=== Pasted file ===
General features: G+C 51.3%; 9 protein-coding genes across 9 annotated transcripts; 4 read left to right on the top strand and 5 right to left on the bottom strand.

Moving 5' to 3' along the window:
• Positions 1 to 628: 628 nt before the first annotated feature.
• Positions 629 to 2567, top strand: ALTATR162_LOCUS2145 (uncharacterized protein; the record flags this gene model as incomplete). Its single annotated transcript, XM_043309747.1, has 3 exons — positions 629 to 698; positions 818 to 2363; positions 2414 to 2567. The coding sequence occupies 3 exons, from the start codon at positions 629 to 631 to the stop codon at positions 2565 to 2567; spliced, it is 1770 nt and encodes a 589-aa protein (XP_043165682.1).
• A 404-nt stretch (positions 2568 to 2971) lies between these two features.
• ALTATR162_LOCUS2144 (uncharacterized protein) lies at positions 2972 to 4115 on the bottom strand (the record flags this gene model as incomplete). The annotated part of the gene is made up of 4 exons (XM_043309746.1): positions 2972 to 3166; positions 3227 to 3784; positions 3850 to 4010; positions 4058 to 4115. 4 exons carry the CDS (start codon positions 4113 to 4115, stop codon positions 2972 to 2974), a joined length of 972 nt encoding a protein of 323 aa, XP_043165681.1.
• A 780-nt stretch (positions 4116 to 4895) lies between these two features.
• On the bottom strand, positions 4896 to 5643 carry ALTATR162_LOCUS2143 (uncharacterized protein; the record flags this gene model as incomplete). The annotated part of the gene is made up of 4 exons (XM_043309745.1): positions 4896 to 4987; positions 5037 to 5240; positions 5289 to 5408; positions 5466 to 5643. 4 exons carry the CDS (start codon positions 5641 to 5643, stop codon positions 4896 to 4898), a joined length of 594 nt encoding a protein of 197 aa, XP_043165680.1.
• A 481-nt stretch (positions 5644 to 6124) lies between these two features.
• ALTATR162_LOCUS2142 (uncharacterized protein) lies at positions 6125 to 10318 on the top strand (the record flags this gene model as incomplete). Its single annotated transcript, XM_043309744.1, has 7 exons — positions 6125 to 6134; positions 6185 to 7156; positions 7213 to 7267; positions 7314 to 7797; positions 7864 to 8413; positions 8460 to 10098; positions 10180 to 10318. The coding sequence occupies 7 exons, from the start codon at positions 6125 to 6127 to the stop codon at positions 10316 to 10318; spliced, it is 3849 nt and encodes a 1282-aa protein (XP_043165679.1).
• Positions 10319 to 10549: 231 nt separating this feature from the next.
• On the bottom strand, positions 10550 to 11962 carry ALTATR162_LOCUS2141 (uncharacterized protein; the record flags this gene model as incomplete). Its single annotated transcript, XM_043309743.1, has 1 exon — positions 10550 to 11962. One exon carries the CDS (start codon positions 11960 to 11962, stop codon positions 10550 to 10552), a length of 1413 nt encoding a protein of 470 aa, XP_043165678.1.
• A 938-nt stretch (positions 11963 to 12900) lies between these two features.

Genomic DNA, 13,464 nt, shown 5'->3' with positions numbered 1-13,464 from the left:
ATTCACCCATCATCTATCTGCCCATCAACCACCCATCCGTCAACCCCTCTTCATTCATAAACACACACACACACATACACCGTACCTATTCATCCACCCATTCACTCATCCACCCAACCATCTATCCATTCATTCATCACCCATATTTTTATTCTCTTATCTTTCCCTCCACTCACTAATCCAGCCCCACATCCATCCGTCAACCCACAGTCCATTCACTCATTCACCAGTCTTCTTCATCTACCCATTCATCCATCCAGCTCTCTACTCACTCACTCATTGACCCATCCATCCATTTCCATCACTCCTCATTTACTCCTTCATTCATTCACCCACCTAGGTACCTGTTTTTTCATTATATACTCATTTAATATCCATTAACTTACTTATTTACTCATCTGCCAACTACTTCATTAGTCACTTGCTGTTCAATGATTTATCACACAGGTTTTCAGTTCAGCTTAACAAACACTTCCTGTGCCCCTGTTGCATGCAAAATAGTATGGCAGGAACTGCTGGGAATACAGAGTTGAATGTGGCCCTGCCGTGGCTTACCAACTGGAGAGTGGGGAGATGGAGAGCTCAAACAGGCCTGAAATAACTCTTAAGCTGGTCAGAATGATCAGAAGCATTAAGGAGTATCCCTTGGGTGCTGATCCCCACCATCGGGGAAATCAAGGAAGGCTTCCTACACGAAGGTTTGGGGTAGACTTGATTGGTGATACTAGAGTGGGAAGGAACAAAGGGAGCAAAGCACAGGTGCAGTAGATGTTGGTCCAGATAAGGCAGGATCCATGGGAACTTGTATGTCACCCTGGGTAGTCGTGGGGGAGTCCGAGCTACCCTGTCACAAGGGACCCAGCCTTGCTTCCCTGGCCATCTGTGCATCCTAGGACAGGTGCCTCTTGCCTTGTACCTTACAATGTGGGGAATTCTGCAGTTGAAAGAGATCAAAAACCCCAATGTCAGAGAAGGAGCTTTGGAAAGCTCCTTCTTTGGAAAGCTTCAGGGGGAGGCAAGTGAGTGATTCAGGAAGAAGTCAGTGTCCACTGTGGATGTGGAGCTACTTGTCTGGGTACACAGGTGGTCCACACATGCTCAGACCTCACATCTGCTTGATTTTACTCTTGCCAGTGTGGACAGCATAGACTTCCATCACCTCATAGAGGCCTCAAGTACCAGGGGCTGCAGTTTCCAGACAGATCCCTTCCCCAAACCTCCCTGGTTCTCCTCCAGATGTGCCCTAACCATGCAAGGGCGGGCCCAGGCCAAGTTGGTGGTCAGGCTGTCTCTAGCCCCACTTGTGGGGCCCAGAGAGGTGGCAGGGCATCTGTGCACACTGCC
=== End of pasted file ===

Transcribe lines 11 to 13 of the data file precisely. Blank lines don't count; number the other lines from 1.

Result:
• Positions 10319 to 10549: 231 nt separating this feature from the next.
• On the bottom strand, positions 10550 to 11962 carry ALTATR162_LOCUS2141 (uncharacterized protein; the record flags this gene model as incomplete). Its single annotated transcript, XM_043309743.1, has 1 exon — positions 10550 to 11962. One exon carries the CDS (start codon positions 11960 to 11962, stop codon positions 10550 to 10552), a length of 1413 nt encoding a protein of 470 aa, XP_043165678.1.
• A 938-nt stretch (positions 11963 to 12900) lies between these two features.